Serious incident Boeing 737-8GJ (WL) VT-SGU,
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ASN Wikibase Occurrence # 193936
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Date:Sunday 5 January 2014
Type:Silhouette image of generic B738 model; specific model in this crash may look slightly different    
Boeing 737-8GJ (WL)
Registration: VT-SGU
MSN: 37366/3628
Year of manufacture:2011
Fatalities:Fatalities: 0 / Occupants: 182
Aircraft damage: None
Category:Serious incident
Location:Delhi-Indira Gandhi International Airport (DEL/VIDP) -   India
Phase: Landing
Nature:Passenger - Scheduled
Departure airport:Goa Airport
Destination airport:Delhi-Indira Gandhi International Airport (DEL/VIDP)
Investigating agency: AAIB India
Confidence Rating: Accident investigation report completed and information captured
Flight SG-255/256 was a scheduled domestic round trip from Delhi, India to Goa and back. The flight (both the sectors) was under the command of an ATPL holder who was a CAT II qualified pilot. His first officer who was a CPL holder was CAT IIIA qualified. The aircraft was certified for CAT IIIA operations. The leg to Goa was uneventful and the aircraft landed there at 1205 UTC.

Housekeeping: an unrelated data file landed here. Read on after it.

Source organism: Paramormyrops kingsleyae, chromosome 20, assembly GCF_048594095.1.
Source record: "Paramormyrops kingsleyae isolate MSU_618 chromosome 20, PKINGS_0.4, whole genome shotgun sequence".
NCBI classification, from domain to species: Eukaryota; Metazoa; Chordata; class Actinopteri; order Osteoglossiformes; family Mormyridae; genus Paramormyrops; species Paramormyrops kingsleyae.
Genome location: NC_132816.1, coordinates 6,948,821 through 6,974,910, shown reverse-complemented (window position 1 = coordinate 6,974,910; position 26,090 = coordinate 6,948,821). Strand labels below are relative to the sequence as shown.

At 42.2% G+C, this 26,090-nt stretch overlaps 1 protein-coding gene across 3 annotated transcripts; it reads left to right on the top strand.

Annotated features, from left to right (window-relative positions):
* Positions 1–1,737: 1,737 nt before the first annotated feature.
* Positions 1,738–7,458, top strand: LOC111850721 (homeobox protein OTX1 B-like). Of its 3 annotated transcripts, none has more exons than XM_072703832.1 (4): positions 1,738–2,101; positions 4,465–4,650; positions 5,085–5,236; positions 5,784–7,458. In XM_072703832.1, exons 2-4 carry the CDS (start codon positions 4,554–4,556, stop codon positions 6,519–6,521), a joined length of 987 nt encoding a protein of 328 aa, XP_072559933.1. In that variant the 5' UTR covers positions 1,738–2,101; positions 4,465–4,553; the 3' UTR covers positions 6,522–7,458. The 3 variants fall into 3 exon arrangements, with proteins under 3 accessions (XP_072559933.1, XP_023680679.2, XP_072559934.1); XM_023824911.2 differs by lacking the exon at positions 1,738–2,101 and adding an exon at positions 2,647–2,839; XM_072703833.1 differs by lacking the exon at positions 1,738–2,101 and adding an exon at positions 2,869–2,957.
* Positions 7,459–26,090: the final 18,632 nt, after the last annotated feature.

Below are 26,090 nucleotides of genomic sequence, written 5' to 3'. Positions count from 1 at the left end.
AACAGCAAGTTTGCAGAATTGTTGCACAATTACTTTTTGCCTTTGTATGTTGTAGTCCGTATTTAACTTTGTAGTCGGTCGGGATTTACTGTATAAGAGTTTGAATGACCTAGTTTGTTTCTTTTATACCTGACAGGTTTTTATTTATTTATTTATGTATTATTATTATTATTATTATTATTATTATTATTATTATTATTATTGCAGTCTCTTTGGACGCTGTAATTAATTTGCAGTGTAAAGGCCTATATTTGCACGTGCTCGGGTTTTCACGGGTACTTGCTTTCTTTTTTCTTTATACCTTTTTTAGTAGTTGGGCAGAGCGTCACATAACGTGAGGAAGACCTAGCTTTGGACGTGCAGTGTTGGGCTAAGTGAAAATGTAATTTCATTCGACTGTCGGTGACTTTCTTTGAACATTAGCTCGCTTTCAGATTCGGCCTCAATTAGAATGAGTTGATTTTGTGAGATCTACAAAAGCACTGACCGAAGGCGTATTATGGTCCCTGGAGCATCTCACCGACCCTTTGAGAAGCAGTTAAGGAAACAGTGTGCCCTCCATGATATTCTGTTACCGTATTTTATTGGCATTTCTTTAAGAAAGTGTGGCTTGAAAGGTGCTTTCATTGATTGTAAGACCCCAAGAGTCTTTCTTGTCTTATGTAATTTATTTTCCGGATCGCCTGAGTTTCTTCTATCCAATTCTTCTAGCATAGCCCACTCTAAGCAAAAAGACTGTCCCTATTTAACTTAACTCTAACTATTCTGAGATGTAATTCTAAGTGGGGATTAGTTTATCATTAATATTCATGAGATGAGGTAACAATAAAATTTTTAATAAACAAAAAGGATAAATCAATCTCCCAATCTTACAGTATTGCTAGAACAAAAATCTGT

The forecasted visibility at Delhi between 1000 UTC to 1800 UTC was 400 m though becoming 200 m between 1500 UTC to 1600 UTC. The forecasted visibility at the alternate aerodromes i.e. Lucknow and Jaipur was 2000 m.
At the time of take-off from Goa, 9.5 tonnes of fuel was on board as per the CFP which included 500 kgs of fuel for holding at destination. The aircraft actual time of departure from Goa was 1230 UTC.
When the aircraft was at 50 NM from Delhi they had about 700 kg of extra fuel. Due to heavy traffic and low visibility conditions a large number of aircraft were in sequence for landing and SG256 was 13th in sequence. When the aircraft was approaching Delhi it was asked to do two orbits. Subsequently, they were made to descent to 7000 ft. At this point of time, the fuel was 3.4T.
When the aircraft was approaching Delhi the ATIS broadcast read a visibility of 150 meters and RVR for runway 28 was 1150m/950m/550m. Later there was fluctuation reported in the RVR and when the aircraft was being vectored for runway 28 the roll out RVR for runway 28 had dropped to 50m. The captain decided to hold at 7000 ft, expecting that there would be an improvement in roll out RVR. The aircraft was in hold for about 26 minutes and the fuel quantity during this time was approaching minimum diversion fuel (MDF). The captain checked Jaipur weather. The visibility reported was 900m reducing to 800m with RVR of 1500m.
The roll out RVR for runway 28 at Delhi did not improve and RVR for runway 29 was already below minima. The captain therefore decided to divert to Jaipur. The fuel onboard at that instant was 3100 kgs and the required minimum diversion fuel to Jaipur was 2573 kgs. At that particular moment a large number of aircraft were deciding on diverting for the same reason.